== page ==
Odessa had muted her television, but she hadn’t turned it off!
As the Amish children labored through about seven different songs, it became evident that the television, though silent, had the power to mesmerize them completely. The older boys, who stood with their backs to it, couldn’t stop glancing over their shoulders to see what was happening on the tube. They got confused, repeating some verses and skipping others. The younger children, who unfortunately were facing it directly, leaned on the arm of a chair and stared, unabashed, at the lively, colorful pictures on the screen.
There were two earnest girls whose singing carried the concert, probably because they couldn’t see the TV from where they were standing!
At Odessa’s request, the children sang Silent Night, and then finished with “We Wish You a Merry Christmas.” The oldest boy said, earnestly, “If you’d to hear more singing, you can come to our school on December 22nd.” I think he was embarrassed at their performance and wanted a chance to show that without the distraction of TV, they can sing much better.
As the little group left through Odessa’s kitchen, Donna gave them cookies. I was laughing silently — and sympathetically — at their predicament. I haven’t had a TV in 30 years, so I get mesmerized by the darned things, too. But that afternoon at Odessa’s house, the Amish children were so different from anything I’d experienced, watching them struggle with the pull of the television had me completely mesmerized.
I’m goin’ to a party
And I hope you are hearty
So please don’t be naughty
For it’s a punky reggae party (Bob Marley)
From Flutterby’s mooring to shore is about 150 feet. It’s a lot farther, if you measure it in dollars.
Tonight, there’s a birthday party at one of the houses on shore. The lawn is full of dressed-up people, and they’ve got a live reggae band. What I can’t figure out are the two chickens in the yard. I’ve never noticed those before. Perhaps they were a birthday present. Perhaps they’re serving really, really fresh chicken for dinner. Or maybe that’s the backup singers.
OK, that’s enough about the chickens. I must be hungry. I wonder what kind of people can afford to hire such a professional-sounding band for a birthday party?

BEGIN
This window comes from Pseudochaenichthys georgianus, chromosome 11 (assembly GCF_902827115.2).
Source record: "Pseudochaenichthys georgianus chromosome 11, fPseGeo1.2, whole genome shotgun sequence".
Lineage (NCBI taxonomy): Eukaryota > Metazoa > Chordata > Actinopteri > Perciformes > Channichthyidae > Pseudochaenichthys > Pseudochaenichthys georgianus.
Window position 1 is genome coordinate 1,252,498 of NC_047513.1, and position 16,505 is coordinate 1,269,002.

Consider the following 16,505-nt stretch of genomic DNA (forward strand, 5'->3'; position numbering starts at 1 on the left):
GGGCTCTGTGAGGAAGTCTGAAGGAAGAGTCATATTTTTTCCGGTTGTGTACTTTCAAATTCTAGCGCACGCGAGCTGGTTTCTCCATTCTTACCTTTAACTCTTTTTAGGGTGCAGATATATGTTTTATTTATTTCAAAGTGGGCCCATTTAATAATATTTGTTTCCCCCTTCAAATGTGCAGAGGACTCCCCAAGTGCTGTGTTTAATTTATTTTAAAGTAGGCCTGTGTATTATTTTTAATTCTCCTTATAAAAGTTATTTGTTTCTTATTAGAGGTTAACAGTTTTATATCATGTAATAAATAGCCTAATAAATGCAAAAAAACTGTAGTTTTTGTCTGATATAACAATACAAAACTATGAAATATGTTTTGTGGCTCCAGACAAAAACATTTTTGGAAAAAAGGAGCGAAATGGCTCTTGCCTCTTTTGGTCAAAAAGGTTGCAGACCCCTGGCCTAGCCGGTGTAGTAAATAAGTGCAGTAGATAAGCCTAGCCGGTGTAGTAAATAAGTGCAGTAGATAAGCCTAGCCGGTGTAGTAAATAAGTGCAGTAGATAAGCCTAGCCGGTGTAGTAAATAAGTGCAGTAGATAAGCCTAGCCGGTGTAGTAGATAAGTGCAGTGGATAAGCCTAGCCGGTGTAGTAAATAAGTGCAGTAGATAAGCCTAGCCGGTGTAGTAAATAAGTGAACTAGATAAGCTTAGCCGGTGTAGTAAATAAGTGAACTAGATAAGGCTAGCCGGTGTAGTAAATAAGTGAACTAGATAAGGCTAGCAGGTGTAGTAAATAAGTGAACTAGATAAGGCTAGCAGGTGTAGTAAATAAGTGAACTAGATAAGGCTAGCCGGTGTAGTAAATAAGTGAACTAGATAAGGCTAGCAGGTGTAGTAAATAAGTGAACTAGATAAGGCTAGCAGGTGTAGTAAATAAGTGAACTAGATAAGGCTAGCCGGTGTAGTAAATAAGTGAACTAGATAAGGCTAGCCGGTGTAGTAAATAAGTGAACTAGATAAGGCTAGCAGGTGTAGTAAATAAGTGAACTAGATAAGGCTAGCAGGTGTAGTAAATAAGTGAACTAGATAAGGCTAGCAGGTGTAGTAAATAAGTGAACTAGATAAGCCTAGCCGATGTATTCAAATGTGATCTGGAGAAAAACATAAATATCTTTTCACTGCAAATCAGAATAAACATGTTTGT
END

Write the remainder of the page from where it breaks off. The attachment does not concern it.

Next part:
No boring ol’ farts, no boring ol’ farts
No boring ol’ farts will be there
Singin’ no boring ol’ farts, no boring ol’ farts
No boring ol’ farts will be there (another verse from the same song)
My curiosity sends me to Zillow.com, where I look for information about our shoreside neighbors. The house with the party is just over a million dollars, but it’s not for sale. The one that is, though, is even closer; it’s the one whose windows we look right into. It’s a 3-bedroom, 2-1/2 bath rambler with a swimming pool. You can buy it for just over a million dollars. Or rent it for $7500 a month.
Or sit out here on a mooring and look into the windows, for $400 a month.
Turn your lights down low
And pull your window curtains…
(from another Bob Marley song)
It’s a good thing I like reggae, and the birthday party band in particular. I’m sure everyone over there is shouting, unsuccessfully, to be heard over the music, like this:
John: “Blah-de-blah-de-blah chicken?”
Mary: “No, I don’t want to dance with your chicken.”
John: “I said, blah-de-blah-de-blah CHICKEN!”
Mary: “You want me to to remodel your kitchen?”
Out here, we can’t turn the music off, but we can easily talk over it. It’s like our own private dinner concert (no boring ol’ farts here!). Because this is Vero Beach — known as Zero Beach to the younger set — the music stops at precisely 9:30 pm. I’m disappointed.